Your employee forgets to sign in – or calls in sick. You decide to adjust their time sheet to reflect this.
But is this legal? Are employers allowed to make adjustments to their employees’ time sheets? What if your employee wrote down incorrect hours –can you tweak this as well?
While falsification of an employee’s time sheet can be a serious offense, it isn’t illegal for a supervisor or employer to change an employee’s time sheet – as long as it reflects the correct hours that were worked and you notify the employee of these changes.
What is illegal, though – is falsifying an employee’s time card data. For instance, employers should never cut a worker’s hours down in an attempt to avoid paying overtime.
With this in mind, let’s take a look at some situations when a time sheet can be altered, and the best practices for making changes to ensure that they’re in compliance with the FLSA.
When Can Time Sheets Be Altered?
While many companies may have their employees to track their work hours, the FLSA states that the ultimate responsibility for time tracking –falls to the employer. Because of this, employers are able to change their employees’ time records –as long as they are an accurate reflection of the time that was worked.
However, time sheets should never be altered to reduce the number of hours that were worked. For example, some employees alter time sheets in an attempt to avoid paying overtime. Other times, an employer may try to pressure the employee into submitting false time cards that leave out overtime. Both of these instances, though, are in violation of the law. Wage and hour lawsuits are one of the most common lawsuits –and it’s important to ensure that any and all changes to time cards are accurate.
However, there are times when altering an employee’s time sheet may be necessary. For instance, if an employee forgets to clock in, then an employer is able to manually change the time sheet to ensure the employee is paid. If an employee calls in sick, an employer is also able to adjust the time sheet to reflect this.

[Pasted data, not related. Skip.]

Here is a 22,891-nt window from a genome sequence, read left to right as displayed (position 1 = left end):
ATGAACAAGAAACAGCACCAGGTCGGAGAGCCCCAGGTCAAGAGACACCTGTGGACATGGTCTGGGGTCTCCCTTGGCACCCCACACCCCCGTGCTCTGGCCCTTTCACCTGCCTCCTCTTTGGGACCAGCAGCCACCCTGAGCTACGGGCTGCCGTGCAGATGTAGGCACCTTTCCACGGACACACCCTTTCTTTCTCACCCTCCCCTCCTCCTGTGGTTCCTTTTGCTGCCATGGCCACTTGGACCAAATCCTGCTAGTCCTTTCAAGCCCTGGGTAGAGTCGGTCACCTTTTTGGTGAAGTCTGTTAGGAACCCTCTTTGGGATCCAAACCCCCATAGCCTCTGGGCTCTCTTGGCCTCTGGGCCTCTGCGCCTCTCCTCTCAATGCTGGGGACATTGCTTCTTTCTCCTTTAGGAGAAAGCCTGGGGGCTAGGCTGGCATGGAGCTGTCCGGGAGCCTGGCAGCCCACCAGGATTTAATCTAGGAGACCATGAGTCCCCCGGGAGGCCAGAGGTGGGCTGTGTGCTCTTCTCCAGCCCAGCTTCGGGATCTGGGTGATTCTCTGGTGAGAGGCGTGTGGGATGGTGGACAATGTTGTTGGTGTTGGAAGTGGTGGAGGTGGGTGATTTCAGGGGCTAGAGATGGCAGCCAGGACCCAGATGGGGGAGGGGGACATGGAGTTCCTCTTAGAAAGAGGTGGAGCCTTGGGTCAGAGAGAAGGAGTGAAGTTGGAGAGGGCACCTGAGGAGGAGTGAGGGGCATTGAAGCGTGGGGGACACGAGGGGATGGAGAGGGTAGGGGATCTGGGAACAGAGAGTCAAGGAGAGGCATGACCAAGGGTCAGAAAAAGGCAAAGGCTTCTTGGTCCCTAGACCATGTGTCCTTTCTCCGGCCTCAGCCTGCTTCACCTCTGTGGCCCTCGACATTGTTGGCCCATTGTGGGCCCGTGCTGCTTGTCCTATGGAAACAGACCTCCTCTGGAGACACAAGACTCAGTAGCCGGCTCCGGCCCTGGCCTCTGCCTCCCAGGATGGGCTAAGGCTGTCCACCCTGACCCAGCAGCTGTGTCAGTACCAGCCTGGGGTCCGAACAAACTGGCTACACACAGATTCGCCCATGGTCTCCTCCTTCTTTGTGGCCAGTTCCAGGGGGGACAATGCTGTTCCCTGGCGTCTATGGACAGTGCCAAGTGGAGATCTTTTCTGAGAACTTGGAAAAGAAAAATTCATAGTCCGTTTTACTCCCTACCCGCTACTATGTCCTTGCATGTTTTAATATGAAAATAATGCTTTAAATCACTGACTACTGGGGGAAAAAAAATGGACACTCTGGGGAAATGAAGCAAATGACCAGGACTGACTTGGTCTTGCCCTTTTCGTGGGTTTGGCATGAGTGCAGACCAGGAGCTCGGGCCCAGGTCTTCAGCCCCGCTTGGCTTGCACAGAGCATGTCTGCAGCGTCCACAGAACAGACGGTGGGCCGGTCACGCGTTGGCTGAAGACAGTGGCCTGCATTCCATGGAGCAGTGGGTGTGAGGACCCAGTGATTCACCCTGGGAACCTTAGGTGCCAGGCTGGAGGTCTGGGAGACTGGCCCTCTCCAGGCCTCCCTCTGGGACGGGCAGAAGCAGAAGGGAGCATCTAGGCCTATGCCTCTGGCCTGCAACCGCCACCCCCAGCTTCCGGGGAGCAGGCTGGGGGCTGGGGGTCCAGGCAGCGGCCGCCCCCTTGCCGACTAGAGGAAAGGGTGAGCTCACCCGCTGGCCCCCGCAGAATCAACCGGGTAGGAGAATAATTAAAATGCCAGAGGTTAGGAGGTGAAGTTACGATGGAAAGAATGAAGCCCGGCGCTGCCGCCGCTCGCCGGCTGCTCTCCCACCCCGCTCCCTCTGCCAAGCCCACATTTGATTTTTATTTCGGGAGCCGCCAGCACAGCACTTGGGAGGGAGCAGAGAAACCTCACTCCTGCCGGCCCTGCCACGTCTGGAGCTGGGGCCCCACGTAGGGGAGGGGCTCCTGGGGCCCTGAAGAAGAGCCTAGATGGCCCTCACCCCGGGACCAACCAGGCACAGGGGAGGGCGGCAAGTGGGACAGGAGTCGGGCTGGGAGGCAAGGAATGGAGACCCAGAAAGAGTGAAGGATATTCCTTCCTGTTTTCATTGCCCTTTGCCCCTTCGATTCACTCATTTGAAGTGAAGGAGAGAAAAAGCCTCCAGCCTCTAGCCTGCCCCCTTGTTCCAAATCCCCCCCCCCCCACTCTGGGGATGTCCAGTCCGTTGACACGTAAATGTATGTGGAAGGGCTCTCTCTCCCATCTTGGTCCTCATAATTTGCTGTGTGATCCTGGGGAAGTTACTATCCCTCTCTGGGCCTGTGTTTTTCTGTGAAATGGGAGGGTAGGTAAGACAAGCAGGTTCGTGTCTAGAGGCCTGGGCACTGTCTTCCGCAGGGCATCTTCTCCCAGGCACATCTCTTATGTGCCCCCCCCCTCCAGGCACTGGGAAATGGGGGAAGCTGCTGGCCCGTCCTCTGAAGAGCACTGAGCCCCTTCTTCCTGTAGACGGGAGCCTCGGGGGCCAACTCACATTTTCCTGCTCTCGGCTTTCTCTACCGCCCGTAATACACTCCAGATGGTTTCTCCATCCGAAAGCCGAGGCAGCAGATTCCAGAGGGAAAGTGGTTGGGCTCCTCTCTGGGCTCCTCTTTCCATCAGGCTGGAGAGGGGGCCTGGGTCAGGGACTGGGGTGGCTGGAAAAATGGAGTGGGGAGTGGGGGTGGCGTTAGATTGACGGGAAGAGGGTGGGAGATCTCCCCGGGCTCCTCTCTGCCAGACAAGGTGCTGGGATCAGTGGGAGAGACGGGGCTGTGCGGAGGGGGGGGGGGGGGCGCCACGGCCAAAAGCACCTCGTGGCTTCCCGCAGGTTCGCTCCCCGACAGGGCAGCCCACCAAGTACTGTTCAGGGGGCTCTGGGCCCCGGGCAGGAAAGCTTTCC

How to Change Time Sheets
The FLSA does not require employers to notify their employees or obtain their consent for changes to their time sheeets. However, employers are not able to simply edit an employees time card when they feel like it or to avoid overtime pay.
An employer must have a legitimate reason for making a change such as an employee forgot to punch out or they have sufficient evidence the employee wasn’t working – such as camera evidence. Accordingly to the FLSA, changes to records must include accurate information about the data as well as the the hours worked and the wages earned.
Here’s a look at some ways that you can change time card data while being open – and upfront with your workers.
- Documentation – Before changes are made to time sheets, you should ensure that you have proper documentation backing your decision for the alterations. For areas on the time card that you feel could be a mistake –it’s always a good idea to verify with your employee before making any changes.
- Pre-Approval – As an employer, you might consider prohibiting time sheet changes by supervisors unless pre-approved by you. This will give you a chance to verify any changes to ensure that they are accurate.
- Recorded – Finally, it’s recommended that you take a copy of the time sheet before you edit it. Keeping the unedited version can be helpful in the event that your employee doesn’t agree with your adjustments.
When changes are made to a time sheet, it’s always a good idea to keep both the original record, and the modified copy. Or, show a line through the error on the original record, along with the correction, as well as both you and your employee’s signatures and the date next to the correction.
Many automated tools to keep track of employee attendance have features that track not only workers’ time, but any changes that are made to time card data –as well as the person that made them. These systems can often be set to obtain acknowledgment from both you and the employee should the need for any changes arise.
Remember: timekeeping is your responsibility. Whether you choose to have your employees track their time manually or if you keep track for them –it’s important to maintain clear and accurate records to ensure that you’re in compliance with the law.
While the above information is intended to inform and to educate –it is not to be taken as legal counsel. Please consult an attorney for more information regarding employment regulations and FLSA law.